Charles Cowling

Posted by Vale

When I was at school there was a short lived craze for making yourself faint. If I recall, you hyperventilated and then got a friend to squeeze you round the chest, at which point you passed out.

It’s now claimed that this is equivalent to a near death experience. There’s a discussion here, with descriptions of how to to do it (along with a firm warning about not trying them yourself).

Here at the GFG we don’t think it’s a very good idea either. It may be unsafe of course but we also disapprove because, while we believe strongly that people should prepare for death, self inducing a near death experience is, we feel, one of the less constructive approaches.

Religions have suggested alternatives. Hinduism promotes the idea that life has stages and that after the Celibate Student and Family Man the good Hindu will become a Hermit in Retreat and, finally, a Wandering Recluse. Not surprisingly it notes here that practice of the last two stages has become almost obsolete now.

The Christian tradition of meditating on the ‘Four Last Things’ (Death, Judgement, Hell and Heaven) may have more going for it.

Facing up to death, living with the knowledge of its inevitability, trying to prepare yourself all seem to me to be essential elements both of living and dying well. Meditating on Last Things would surely help prepare the mind.

But what Last Things might you meditate on? Death Judgement, Hell and Heaven don’t do it for me at all.

As an alternative I have started work on a personal list. It’s provisional at the moment but might include: meditation on ancestors and all that has made me the person I am; on the things that, from this vantage point, have turned out to matter; on the things that I have made or started; above all on everything that I have learned to love.

This feels like work in progress though. What would be amongst your Last Things?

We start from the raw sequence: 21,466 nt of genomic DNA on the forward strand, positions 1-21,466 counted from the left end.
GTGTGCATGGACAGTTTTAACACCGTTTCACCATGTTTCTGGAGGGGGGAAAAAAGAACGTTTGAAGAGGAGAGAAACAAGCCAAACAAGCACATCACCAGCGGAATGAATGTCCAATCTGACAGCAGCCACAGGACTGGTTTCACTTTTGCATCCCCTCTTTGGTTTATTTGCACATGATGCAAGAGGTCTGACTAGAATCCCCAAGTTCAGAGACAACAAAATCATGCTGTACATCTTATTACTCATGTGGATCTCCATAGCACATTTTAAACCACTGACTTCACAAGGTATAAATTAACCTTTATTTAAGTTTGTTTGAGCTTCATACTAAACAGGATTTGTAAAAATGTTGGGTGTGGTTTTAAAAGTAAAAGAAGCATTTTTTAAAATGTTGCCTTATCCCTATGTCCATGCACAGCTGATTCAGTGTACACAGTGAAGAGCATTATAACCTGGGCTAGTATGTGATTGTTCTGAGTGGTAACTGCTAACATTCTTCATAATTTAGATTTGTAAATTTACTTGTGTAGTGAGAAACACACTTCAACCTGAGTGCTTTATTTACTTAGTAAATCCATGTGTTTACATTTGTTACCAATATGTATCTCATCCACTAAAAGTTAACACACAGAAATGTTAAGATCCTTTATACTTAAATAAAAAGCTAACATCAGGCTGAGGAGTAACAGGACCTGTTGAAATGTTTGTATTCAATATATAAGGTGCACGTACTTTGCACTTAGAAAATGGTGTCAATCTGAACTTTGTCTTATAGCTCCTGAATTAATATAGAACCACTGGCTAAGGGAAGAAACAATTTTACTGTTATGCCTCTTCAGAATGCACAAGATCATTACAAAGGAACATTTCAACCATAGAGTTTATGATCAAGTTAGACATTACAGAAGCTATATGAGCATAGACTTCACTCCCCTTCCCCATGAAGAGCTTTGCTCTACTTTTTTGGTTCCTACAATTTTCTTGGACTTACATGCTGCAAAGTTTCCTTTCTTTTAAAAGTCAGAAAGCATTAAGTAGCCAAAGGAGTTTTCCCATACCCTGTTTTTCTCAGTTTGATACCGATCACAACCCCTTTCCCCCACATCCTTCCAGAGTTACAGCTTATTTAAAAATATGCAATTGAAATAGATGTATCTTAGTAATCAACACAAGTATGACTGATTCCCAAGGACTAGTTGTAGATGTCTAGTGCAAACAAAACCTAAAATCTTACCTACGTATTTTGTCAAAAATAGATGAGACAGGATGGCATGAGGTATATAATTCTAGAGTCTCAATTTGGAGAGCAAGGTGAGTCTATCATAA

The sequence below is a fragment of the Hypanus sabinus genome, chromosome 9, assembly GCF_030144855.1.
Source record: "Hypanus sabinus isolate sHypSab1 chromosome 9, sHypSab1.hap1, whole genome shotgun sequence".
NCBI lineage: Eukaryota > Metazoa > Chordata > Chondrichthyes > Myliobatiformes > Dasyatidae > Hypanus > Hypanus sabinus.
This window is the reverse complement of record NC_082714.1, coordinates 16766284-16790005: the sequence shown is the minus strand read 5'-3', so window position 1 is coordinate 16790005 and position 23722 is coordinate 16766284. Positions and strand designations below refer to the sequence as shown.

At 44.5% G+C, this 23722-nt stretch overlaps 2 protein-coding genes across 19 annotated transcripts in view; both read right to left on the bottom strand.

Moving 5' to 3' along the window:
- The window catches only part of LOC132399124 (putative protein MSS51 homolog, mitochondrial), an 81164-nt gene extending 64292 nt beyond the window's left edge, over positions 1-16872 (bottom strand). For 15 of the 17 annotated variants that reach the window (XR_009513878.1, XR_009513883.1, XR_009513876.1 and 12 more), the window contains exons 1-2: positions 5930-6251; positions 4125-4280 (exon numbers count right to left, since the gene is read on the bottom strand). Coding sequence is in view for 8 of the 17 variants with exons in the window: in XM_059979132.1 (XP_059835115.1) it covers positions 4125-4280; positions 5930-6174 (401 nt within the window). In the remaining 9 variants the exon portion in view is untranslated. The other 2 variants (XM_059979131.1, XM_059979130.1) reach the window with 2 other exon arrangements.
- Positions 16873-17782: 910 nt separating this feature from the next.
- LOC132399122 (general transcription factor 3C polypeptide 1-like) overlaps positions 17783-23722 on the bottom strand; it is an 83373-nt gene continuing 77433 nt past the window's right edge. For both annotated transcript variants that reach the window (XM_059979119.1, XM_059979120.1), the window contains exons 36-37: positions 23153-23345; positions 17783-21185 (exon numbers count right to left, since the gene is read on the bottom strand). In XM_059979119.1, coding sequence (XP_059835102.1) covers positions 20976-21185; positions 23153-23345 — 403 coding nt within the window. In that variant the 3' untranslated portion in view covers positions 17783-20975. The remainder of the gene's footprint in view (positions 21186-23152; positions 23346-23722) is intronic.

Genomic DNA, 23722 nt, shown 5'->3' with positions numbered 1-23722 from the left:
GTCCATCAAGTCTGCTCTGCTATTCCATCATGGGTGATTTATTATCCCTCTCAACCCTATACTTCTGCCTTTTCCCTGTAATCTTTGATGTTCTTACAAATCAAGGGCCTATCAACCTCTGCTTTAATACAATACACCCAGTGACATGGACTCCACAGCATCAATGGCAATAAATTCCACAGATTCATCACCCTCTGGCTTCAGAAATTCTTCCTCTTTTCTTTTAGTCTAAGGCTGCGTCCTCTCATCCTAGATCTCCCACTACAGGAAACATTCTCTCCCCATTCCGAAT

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gloria mundi
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Ah Charles, the last bit isn’t always horrible! We’re scared it might be (well, I am, anyways!) and we remember the horror stories, but we forget those who “went out like a light,” “just keeled over there and then,” “when he woke up in the morning, he found she’s he’d gone.” Way to go, provided it’s not too soon, just before I’ve finished this..what, now? Me? Oh, bugger!

But this isn’t to disagree that a meditation on courage would be a very useful bit of prep.

Vale
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Vale

How moving and lovely Evelyn. It seems to me that there is a link between your experience and GMs ’emptying’. – that part of our preparation for death should be about shedding too. I’m not so sure about the self recrimination Richard. I grew up in a sincerely protestant household, went to church three times every Sunday in my youth and, frankly, wearied of the endless efforts to make us feel uncomfortable about ourselves. Original sin – that doctrine of helplessness in the face of our own natures – is simply a device to keep us in thrall to the… Read more »

Evelyn
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Evelyn

Near death experience? Not exactly mine……The day after my father’s funeral, I knelt alone at his freshly filled in grave, having planted a cluster of flowering snowdrop bulbs. As I sat back I experienced a feeling, an incredible sense of total serenity – oneness – peace.  I felt that everything was just ‘right’: the sky was blue, the birds were singing, nothing really mattered, and all was well and all manner of things were well…… I did not think of my husband, my children, my grandchildren, my friends of years,  I was aware of them but they were far from… Read more »

gloria mundi
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Sage words, O Vale. I can’t see how having a near-death experience actually prepares one for death at all (and we did that stuff at my school, didn’t seem very deathly at all to me, perhaps because I was more interested in trying to get the better-looking of my contemporaries to let me try it out on them….) I like your list, but I’d also want to turn outwards, as it were, and away from my own personality, my own ego; to meditate and enter that state of feeling entirely and only here and now, which in turn results in… Read more »

Richard
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Richard

I can empathise with knocking oneself out as an adolescent through over-consumption of wine, weed and whizz, but I’m unfamiliar with the craze you describe in your first paragraph! An interesting post on Last Things, Vale. The whole Judgement thing doesn’t necessarily need to separate faithers and non-faithers if Last Things are interpreted as assessment of both the good and bad things in our lives: our achievements (virtues) and our mistakes (sins). Your list in your penultimate paragraph seems very positive. Or does it include remorse as well as gratitude? Love—whether of God, humankind, life, or ourselves—can only be appreciated… Read more »